For quite a few years I have been delighted in mating my images with excerpts from the novels of Nuwyorican writer extraordinaire Jerome Charyn. Currently I am illustrating every one of the thirteen stories from his Bitter Bronx — Thirteen Stories.
Charyn’s friend and companion Leonore Riegel tweeted me, “What about the giant?” She thinks that the story, Dee, about a female photographer who is friends with a Jewish giant might stump me. She is almost right.
For starters Dee is a thinly disguised ( Deeyyan as Eddie Carmel, who did exist called Dee) Diane Arbus. The only photograph in my files that could possibly illustrate Charyn’s story is my slide of wrestler and actor Andre the Giant. I could certainly not get away with using any photograph that I might have of a female photographer. The closest would be Annie Leibovitz and she is not Arbus.
What has saved me and I hope this will please Riegel is that the story is about one of Arbus’s few failures. The story is of her inability to capture the essence of the big man who happens to be her friend and who also can compose poetry on the spot only with Dee as his inspiration.
Every photographer (and I am one) can blurt out his failures. I have had many. Uppermost in my mind was my failure to break Candice Bergen’s tough, thick wall. And this one was almost a failure but became one of my personal and major successes.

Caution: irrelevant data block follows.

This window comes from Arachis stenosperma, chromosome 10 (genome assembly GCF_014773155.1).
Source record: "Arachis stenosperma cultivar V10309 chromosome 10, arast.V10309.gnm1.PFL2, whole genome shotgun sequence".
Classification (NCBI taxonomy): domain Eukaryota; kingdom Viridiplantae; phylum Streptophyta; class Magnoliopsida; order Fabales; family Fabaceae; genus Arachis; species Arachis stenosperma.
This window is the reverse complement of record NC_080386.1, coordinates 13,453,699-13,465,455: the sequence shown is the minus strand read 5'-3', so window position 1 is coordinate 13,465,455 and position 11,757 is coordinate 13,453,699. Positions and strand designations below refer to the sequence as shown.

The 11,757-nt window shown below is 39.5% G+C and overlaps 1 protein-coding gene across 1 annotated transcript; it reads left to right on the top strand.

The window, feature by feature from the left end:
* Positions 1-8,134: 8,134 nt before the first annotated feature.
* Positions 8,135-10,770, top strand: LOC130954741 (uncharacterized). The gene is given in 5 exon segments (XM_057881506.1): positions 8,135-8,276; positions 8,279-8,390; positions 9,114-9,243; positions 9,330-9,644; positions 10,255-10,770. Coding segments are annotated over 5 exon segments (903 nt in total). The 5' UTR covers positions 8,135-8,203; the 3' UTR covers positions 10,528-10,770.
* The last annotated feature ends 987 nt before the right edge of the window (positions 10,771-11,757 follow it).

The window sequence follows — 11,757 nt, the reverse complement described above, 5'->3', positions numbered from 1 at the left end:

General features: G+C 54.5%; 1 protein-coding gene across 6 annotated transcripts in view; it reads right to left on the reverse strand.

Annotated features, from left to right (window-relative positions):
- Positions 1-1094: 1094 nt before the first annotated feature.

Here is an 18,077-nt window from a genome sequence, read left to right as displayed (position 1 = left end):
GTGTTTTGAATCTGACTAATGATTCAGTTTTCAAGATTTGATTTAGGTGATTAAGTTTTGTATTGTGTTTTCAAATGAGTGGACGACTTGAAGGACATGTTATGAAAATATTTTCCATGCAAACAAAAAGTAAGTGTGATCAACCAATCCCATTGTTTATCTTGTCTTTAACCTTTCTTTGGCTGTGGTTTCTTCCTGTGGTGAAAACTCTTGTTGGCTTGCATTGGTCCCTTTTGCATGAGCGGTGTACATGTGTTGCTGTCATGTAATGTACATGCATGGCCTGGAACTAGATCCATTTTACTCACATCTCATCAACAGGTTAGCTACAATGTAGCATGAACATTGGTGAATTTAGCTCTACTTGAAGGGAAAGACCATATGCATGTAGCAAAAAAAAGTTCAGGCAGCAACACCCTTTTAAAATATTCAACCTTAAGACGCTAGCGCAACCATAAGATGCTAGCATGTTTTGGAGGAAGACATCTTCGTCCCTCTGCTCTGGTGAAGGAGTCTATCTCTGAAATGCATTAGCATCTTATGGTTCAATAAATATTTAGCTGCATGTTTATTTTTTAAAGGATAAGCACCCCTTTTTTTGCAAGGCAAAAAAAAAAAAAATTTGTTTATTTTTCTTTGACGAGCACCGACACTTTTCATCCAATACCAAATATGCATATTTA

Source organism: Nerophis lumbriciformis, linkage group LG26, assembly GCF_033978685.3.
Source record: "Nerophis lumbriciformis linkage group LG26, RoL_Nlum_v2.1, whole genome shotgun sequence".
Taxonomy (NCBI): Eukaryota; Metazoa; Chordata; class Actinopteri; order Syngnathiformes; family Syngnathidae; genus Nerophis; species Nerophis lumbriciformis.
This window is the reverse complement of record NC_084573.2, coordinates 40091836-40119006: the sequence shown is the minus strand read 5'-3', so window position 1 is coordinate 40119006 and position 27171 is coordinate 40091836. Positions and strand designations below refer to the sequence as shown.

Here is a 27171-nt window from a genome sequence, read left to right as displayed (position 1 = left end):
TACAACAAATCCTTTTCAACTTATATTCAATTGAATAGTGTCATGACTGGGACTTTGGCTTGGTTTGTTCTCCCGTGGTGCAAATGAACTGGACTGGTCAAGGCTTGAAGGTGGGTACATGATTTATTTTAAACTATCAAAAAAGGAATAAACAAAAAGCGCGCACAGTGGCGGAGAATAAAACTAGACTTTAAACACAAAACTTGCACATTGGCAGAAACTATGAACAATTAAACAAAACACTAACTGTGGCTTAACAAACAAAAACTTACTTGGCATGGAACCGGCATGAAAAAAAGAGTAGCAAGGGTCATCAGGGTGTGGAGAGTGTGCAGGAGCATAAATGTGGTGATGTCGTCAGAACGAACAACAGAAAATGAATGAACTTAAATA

Perhaps only a photographer can understand what led Charyn’s Dee to frustration in her inability to find an image in her camera or one that she took with that other one (not a twin Mamiyaflex but one with her twin and very green eyes.) On the other hand Charyn does a fine job in explaining it to my satisfaction.
Dee clicked. Eddie stood there in his wrinkled pants while Mrs. Carmel was in a daze and Mr. Carmel struck his own pose, with a hand in his pocket, distancing himself from all giants and his son…
One of the art directors she’d worked with had called her a huntress and she probably was. She’d found what she wanted — it was as if the image itself had pressed the shutter. Some of her compassion had fled after that click. She wouldn’t photograph Eddie Carmel again, and now she was trying to distance herself, the way Eddie’s dad had done. But she couldn’t. Eddie Carmel clung to her bones.
Dee from Jerome Charyn’s Bitter Bronx — Thirteen Stories
Originally published at blog.alexwaterhousehayward.com.